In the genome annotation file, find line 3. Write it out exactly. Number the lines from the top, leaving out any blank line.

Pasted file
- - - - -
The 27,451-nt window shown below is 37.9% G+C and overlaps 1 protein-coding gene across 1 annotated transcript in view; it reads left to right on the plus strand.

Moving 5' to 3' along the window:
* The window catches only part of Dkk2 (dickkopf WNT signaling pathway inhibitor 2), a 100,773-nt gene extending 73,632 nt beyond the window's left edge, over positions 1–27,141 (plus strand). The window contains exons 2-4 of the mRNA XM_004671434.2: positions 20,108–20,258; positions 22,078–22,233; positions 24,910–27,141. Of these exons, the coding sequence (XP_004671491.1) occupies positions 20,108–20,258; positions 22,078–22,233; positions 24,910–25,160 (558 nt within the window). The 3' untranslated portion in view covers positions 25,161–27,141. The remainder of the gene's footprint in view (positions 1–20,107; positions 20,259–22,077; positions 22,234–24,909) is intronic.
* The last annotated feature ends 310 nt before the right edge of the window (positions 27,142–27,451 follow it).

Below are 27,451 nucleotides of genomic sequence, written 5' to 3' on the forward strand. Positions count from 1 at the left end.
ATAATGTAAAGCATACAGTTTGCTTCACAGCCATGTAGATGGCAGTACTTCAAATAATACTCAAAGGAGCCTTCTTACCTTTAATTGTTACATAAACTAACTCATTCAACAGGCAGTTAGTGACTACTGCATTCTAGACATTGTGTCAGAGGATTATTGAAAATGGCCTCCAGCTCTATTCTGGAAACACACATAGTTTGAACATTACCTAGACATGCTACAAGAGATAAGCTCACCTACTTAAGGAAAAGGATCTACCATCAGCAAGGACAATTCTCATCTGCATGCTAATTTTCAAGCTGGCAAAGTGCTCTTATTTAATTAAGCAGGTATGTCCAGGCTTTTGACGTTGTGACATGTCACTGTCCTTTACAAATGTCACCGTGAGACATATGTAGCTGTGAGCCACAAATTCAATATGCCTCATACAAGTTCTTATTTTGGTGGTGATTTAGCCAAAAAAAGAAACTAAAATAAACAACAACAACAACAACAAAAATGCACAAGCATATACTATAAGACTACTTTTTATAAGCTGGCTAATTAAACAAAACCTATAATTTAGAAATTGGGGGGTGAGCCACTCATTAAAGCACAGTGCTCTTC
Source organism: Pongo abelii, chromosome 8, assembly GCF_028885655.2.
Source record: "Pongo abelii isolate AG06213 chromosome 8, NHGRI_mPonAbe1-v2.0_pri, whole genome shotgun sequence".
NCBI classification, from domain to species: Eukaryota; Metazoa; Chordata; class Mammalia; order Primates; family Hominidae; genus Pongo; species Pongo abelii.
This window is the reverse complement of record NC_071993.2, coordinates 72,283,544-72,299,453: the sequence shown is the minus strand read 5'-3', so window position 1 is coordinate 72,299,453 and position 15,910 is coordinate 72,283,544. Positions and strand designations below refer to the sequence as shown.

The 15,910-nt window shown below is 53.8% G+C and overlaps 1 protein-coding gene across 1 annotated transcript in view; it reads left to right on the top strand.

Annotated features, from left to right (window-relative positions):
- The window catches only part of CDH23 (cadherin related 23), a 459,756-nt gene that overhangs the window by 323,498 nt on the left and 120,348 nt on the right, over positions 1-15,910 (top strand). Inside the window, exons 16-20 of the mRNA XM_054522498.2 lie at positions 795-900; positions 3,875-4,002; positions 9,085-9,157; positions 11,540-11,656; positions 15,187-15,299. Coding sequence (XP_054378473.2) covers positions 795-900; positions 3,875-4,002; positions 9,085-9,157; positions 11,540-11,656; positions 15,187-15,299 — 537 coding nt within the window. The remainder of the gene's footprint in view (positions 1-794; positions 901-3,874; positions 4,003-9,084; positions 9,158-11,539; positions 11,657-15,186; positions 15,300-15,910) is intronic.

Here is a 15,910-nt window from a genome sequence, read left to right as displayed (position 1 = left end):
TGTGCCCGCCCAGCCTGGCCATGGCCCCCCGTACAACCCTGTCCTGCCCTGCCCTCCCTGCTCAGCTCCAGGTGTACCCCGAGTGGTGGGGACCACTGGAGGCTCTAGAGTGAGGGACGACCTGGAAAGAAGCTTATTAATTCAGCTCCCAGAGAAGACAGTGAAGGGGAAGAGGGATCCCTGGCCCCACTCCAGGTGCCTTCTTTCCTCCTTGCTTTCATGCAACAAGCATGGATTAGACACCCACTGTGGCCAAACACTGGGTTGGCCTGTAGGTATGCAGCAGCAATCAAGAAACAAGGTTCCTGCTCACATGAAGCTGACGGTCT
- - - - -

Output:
* The window catches only part of Dkk2 (dickkopf WNT signaling pathway inhibitor 2), a 100,773-nt gene extending 73,632 nt beyond the window's left edge, over positions 1–27,141 (plus strand). The window contains exons 2-4 of the mRNA XM_004671434.2: positions 20,108–20,258; positions 22,078–22,233; positions 24,910–27,141. Of these exons, the coding sequence (XP_004671491.1) occupies positions 20,108–20,258; positions 22,078–22,233; positions 24,910–25,160 (558 nt within the window). The 3' untranslated portion in view covers positions 25,161–27,141. The remainder of the gene's footprint in view (positions 1–20,107; positions 20,259–22,077; positions 22,234–24,909) is intronic.